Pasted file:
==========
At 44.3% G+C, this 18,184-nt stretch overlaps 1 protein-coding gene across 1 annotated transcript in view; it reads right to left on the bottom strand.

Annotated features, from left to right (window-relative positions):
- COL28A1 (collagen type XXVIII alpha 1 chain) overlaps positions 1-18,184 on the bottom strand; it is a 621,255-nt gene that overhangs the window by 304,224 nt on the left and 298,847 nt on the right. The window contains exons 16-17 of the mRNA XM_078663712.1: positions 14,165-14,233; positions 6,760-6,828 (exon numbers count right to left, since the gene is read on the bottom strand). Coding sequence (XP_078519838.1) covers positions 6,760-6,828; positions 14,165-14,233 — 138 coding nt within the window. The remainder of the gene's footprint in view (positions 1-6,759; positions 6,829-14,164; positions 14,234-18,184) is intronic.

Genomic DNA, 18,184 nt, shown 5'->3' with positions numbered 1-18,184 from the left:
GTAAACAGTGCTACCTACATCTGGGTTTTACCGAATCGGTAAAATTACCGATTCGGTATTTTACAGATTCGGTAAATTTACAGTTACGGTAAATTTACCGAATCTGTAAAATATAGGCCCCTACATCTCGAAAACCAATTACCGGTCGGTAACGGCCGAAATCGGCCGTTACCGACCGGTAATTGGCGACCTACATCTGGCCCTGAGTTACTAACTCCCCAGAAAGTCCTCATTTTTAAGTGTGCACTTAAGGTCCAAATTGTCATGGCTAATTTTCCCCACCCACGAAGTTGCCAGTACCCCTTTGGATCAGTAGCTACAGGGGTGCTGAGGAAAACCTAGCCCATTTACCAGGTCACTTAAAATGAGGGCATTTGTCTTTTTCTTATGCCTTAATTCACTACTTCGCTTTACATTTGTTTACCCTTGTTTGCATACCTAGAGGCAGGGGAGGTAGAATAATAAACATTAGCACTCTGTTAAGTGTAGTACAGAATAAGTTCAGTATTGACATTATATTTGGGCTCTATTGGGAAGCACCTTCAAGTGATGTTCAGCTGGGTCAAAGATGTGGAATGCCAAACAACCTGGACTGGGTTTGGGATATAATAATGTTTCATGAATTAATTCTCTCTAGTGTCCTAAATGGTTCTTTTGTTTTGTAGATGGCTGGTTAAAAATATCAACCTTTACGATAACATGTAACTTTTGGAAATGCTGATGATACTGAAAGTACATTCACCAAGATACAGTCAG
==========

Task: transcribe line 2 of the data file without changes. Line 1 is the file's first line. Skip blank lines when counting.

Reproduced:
Annotated features, from left to right (window-relative positions):